This study reported that 6 of 442 women ( 1.36%) reported PTSD two years postabortion according to DSM-IV criteria. An increasing number of women had negative emotional reactions with the passage of time. In this study it appears that the standard for identifying a case of abortion-related PTSD was set to exceptionally high level. First, women were required to the cause of each symptom as having been directly related to the abortion. Nightmares that they did not associate to their abortion, for example, would not have been included as an intrusive symptom. In addition, it appears that only women who rated the degree of the reaction at the highest level, for every PTSD symptom, were included. Women with a moderate level of distress in one symptom area, for example, were not counted as having PTSD. This high standard is useful for verifying with a high degree of certainty that abortion is the direct cause of PTSD in at least some cases. On the other hand, because the standard appears to be set higher than is normally the case in population studies of PTSD, the findings may under represent the actual incidence rate.


Posttraumatic stress disorder and pregnancy complications. Seng JS, Oakley DJ, Sampselle CM, Killion C, Graham-Bermann S, Liberzon I. Obstetrics and gynecology. 2001 Jan; 97(1): 17-22 English Abstract follows;

OBJECTIVE: To assess the associations between specific pregnancy complications and posttraumatic stress disorder based on neurobiologic and behavioral characteristics, using Michigan Medicaid claims data from 1994-1996.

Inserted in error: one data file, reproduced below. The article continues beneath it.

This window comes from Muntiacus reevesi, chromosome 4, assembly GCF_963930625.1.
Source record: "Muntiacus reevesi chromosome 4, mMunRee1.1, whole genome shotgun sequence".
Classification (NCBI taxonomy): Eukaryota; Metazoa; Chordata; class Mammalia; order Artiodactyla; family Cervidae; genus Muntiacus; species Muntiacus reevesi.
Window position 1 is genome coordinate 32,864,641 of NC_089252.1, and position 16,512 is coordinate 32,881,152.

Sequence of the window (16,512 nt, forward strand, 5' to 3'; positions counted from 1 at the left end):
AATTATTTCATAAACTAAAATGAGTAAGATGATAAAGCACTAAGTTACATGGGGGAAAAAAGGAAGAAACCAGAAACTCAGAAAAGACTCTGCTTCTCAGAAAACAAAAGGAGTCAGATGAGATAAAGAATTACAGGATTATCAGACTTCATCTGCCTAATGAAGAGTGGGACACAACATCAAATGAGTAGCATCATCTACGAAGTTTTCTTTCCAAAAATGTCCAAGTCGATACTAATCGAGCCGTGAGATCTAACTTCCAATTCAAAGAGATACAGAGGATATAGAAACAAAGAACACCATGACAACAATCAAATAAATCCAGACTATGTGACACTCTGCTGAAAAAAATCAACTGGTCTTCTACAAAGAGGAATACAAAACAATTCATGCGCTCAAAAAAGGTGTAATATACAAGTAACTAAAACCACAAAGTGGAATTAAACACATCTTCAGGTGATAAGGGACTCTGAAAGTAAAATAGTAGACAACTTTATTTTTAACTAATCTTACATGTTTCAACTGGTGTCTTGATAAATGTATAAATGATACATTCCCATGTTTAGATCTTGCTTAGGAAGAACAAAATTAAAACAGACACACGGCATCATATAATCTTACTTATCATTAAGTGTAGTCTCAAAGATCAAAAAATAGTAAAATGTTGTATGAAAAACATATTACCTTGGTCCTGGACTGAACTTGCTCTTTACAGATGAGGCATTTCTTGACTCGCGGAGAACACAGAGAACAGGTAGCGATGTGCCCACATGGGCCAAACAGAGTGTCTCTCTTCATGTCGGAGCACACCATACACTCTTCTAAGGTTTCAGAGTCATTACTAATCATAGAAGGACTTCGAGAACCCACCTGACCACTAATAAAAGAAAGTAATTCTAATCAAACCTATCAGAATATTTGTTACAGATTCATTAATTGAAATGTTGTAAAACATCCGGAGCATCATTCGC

METHODS: Two thousand, two hundred nineteen female recipients of Michigan Medicaid who were of childbearing age had posttraumatic stress disorder on the basis of International Classification of Diseases, 9th Revision (ICD-9) codes. Twenty percent (n = 455) of those recipients and 30% of randomly selected comparison women with no mental health diagnostic codes (n = 638; P <.001) had ICD-9 diagnostic codes for pregnancy complications. We used multiple logistic regression to investigate associations between specific pregnancy complications and posttraumatic stress disorder, controlling for demographic and psychosocial variables. Obstetric complications were hypothesized based on high-risk behaviors and neurobiologic alterations in stress axis function in posttraumatic stress disorder.
RESULTS: After controlling for demographic and psychosocial factors, women with posttraumatic stress disorder had higher odds ratios (ORs) for ectopic pregnancy (OR 1.7, 95% confidence interval [CI] 1.1, 2.8), spontaneous abortion (OR 1.9, 95% CI 1.3, 2.9), hyperemesis (OR 3.9, 95% CI 2.0, 7.4), preterm contractions (OR 1.4, 95% CI 1.1, 1.9), and excessive fetal growth (OR 1.5, 95% CI 1.0, 2.2). Hypothesized labor differences were not confirmed and no differences were found for complications not thought to be related to traumatic stress.